Parents have additional concerns, as they worry how their children will be able to learn and make friends during online schooling. The same struggles with poor internet connection in reception centres applies to home schooling, says Ahmad. In addition, parents are often not able to support their children’s home schooling as it is currently expected due to their unfamiliarity with the topic of the lessons, lacking language- or IT skills.
Attendance and completion of language, integration classes and child schooling are preconditions for residency and status renewal. Therefore, concerns about not being able to advance in language proficiency provoke fears of having to return and not being able to stay save. Many refugees are much aware of this potential link of events, Eva confirms.
“For refugees who are already autonomous, this new situation really revealed their capacity to me”, says Linda. Her clients were able to adapt quickly and send documents via email just for Linda to review them instead of passing by and having her help to fill them in from scratch as they would usually do in the past. “I realised that we have sometimes underestimated their self-sufficiency”, she adds.
Covid-19 led many to understand what is truly necessary in the process of arriving and settling. Ahmad reports that little things who were taken for granted are now more appreciated after they have been removed, such as the opportunity to attend a language course or meet someone outside of the centre.
Refugees have high expectations of Germany, says Eva and even if they would get the illness, they feel save and taken care of here. “They are generally all very grateful to be in Germany during these instable times.”
“Before corona, we ran a women’s café where women from different backgrounds and walks of life would meet, exchange and initiate projects”, Linda explains. Her clients miss this space and time for themselves. Since home schooling was introduced as a health protective measure, often the whole family is at home leaving little time and space for mothers to take care of themselves or follow their aspirations. Their dreams and goals tend to be forgotten, Linda adds, but their pursuit would be important for women’s wellbeing and inclusion.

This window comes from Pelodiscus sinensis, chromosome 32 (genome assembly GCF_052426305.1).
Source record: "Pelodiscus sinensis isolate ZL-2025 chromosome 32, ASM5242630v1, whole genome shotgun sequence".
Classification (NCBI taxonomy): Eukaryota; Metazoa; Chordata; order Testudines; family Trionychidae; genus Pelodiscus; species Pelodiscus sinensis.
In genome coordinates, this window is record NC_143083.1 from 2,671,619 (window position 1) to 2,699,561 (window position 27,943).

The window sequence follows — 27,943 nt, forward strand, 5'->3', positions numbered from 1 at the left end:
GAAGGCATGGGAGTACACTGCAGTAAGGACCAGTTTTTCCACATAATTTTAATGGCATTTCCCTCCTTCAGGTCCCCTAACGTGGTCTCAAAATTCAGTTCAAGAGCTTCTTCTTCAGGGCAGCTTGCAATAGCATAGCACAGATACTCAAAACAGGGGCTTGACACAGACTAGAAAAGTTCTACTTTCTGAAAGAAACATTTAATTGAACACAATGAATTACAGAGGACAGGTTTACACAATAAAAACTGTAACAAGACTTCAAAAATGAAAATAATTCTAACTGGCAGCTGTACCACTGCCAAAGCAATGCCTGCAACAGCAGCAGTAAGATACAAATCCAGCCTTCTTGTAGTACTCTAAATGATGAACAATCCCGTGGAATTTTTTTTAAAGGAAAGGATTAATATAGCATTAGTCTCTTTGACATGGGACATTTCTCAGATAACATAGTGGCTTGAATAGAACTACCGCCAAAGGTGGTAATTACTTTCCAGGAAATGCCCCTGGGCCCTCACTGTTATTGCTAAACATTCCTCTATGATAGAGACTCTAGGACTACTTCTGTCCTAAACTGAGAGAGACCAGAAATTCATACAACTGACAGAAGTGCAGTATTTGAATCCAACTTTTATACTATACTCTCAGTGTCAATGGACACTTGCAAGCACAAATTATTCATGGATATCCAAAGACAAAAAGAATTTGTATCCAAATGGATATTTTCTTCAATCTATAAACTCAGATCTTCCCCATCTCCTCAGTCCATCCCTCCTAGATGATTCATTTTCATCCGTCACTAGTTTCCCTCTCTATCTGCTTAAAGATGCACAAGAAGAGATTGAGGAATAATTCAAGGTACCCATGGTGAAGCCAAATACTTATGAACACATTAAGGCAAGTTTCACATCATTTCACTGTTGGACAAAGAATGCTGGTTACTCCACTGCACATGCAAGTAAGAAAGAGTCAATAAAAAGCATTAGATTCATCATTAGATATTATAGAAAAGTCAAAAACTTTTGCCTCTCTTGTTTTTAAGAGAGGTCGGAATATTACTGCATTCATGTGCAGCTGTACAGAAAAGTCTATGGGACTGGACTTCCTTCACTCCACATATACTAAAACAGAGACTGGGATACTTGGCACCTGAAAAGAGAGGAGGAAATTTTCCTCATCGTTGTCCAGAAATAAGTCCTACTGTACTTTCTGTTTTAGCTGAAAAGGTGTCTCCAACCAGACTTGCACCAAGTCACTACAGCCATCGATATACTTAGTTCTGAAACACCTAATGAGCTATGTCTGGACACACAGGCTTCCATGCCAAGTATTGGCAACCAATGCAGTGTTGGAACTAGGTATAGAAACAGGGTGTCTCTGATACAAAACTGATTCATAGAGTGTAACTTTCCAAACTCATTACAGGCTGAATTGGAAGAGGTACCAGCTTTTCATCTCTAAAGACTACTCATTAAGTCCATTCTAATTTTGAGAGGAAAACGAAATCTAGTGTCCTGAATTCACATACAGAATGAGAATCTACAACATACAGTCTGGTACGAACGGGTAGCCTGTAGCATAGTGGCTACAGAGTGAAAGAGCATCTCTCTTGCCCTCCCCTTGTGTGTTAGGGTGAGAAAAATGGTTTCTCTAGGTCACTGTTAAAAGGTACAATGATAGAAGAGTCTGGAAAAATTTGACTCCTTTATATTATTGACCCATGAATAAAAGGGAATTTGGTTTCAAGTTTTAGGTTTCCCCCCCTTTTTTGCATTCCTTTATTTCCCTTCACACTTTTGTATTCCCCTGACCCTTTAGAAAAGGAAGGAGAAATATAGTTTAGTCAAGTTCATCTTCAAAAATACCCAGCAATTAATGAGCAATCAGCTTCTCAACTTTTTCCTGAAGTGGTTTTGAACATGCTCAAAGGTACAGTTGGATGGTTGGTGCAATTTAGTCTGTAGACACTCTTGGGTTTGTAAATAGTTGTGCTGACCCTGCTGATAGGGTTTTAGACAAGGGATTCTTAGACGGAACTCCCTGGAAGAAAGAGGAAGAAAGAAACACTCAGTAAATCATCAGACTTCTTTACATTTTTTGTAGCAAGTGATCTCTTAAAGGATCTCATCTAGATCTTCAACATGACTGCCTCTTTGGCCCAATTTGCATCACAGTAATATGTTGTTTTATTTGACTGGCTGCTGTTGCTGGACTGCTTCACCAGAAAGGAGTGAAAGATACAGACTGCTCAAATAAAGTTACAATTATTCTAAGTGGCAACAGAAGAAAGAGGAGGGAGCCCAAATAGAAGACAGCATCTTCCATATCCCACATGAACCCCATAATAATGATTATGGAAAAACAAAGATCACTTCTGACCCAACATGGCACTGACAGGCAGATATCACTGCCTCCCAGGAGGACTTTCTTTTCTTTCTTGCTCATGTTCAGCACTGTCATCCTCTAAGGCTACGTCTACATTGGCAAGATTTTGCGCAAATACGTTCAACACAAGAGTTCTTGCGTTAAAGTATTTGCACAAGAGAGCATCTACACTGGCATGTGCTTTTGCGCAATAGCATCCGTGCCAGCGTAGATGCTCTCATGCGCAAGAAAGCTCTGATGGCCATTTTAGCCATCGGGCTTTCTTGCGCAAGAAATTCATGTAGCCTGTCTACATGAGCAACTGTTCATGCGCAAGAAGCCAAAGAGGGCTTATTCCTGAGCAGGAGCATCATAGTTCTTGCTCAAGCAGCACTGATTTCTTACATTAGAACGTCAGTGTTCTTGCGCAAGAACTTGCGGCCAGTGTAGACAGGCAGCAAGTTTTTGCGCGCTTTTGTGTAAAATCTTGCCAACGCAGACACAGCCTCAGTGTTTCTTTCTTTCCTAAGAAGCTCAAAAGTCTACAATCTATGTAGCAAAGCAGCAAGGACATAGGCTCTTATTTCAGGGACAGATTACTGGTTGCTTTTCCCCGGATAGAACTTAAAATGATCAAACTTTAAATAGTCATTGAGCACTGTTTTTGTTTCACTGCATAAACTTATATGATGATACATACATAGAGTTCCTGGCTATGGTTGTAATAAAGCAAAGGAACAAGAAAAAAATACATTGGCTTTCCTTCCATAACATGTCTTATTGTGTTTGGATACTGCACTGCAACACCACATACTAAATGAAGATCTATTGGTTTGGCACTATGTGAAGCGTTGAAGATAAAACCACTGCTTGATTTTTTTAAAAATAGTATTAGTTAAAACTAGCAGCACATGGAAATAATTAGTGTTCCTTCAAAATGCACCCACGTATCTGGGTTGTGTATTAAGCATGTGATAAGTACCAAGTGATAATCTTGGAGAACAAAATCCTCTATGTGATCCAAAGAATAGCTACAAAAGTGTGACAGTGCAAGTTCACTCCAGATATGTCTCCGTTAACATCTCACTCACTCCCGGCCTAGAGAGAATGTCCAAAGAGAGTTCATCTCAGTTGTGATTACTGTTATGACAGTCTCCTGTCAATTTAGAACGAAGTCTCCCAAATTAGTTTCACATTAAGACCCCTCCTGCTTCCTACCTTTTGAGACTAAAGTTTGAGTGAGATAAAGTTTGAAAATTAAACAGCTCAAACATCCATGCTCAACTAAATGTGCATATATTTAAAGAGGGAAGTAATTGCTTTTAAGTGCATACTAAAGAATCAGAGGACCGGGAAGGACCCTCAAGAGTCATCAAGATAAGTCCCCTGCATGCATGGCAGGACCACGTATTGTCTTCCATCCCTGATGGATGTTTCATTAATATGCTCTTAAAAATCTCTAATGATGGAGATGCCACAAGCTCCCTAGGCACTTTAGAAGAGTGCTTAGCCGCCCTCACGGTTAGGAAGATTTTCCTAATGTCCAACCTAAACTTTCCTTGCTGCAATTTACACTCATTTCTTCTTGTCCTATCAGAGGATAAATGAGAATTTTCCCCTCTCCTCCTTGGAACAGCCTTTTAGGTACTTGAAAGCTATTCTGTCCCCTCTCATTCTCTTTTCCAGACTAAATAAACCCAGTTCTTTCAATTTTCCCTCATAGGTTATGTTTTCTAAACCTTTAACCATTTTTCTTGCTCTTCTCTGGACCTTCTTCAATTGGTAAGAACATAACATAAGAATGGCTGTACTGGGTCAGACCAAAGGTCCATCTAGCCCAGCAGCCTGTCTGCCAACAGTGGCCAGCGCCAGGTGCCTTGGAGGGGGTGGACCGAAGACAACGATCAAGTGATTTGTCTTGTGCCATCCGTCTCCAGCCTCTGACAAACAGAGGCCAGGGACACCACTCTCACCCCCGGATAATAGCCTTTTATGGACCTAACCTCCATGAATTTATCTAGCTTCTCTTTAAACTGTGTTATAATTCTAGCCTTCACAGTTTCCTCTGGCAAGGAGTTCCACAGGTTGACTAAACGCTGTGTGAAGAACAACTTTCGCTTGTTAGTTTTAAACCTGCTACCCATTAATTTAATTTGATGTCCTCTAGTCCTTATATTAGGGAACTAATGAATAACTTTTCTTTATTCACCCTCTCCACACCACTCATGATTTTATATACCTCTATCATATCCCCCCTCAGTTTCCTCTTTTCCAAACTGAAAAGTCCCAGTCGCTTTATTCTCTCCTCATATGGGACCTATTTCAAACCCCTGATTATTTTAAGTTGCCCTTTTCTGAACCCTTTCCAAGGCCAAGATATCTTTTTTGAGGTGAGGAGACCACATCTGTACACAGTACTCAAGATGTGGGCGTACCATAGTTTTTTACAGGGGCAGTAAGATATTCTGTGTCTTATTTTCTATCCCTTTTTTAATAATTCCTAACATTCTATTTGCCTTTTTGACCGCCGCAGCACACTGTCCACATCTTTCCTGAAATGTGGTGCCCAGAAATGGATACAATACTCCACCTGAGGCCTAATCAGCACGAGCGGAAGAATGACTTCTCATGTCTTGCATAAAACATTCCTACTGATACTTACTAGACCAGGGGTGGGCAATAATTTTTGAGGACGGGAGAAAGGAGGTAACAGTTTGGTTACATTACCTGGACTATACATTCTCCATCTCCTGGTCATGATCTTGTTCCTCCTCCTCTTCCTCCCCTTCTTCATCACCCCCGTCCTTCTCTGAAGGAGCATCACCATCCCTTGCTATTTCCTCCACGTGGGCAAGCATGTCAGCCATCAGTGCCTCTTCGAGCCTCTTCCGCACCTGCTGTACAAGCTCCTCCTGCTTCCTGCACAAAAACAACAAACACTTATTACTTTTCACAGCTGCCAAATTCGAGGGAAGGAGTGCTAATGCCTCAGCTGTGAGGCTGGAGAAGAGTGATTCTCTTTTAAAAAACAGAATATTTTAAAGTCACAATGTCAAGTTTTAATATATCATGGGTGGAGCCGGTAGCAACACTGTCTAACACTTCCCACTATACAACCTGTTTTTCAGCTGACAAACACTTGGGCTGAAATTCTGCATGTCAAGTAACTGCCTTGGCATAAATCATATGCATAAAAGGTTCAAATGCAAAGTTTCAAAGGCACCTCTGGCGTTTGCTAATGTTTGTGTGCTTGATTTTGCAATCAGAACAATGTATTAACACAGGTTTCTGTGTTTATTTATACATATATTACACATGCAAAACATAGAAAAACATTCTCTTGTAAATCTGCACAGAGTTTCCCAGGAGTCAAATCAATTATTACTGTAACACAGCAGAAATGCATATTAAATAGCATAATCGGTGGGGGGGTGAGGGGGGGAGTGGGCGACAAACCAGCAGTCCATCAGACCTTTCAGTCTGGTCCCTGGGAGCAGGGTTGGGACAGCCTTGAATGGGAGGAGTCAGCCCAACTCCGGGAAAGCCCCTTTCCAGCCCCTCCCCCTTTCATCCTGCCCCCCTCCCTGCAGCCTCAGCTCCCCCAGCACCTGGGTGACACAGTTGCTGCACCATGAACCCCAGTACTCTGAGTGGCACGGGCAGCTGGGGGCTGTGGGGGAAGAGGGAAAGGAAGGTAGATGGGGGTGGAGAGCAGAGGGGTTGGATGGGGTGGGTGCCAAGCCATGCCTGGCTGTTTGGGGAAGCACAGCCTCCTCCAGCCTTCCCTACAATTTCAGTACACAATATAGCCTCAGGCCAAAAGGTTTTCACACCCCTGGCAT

In all three locations, interviewees are concerned that the most vulnerable will “fall through the cracks” during this time of limited service accessibility as this group is most effected by social isolation, economic instability and health hazards but the least likely to initiate contact and ask for help using phone or email.
Ahmad explains that for his clients, the vison of the future has been blurred as they simply cannot plan their future in Germany these days. This makes them forget their resources, lets them feel lost and overwhelmed. It is another stressful situation after all they have already been through and may seem contradictory to the purpose of why they chose to flee to a save country.
Linda explains that several of her clients are demotivated as all of their plans and prospects in Germany have fallen apart. Everyone seems tense, nobody knows how things will continue. “As for us citizens”, she says “the future perspective is not clear anymore.” Just that refugees and asylum seekers face additional challenges like traumatic memories of the past, language barriers, unfamiliarity with system and procedures, discrimination, lack of social networks etc. Her clients struggle finding purpose, they want to have a reason to get up in the morning she explains, instead of waiting for their asylum process to be completed. “Even volunteering is currently not possible”, she adds, the pandemic has really worsened their lookout on life and ability to contribute to society.
“What is lacking, is a bit of everyday life”, Linda concludes, sitting in a café with locals and daring to order a coffee in German thereby getting the chance that these everyday experiences become familiar, the new normal. That is the main issue, she says, the everyday life is not present, and yet again, all structures that they knew have fallen apart.
Caritasstelle im Grenzdurchgangslager Friedland: http://caritasfriedland.de/landesaufnahmebehorde/
Ipso Context: https://ipsocontext.org/about-us/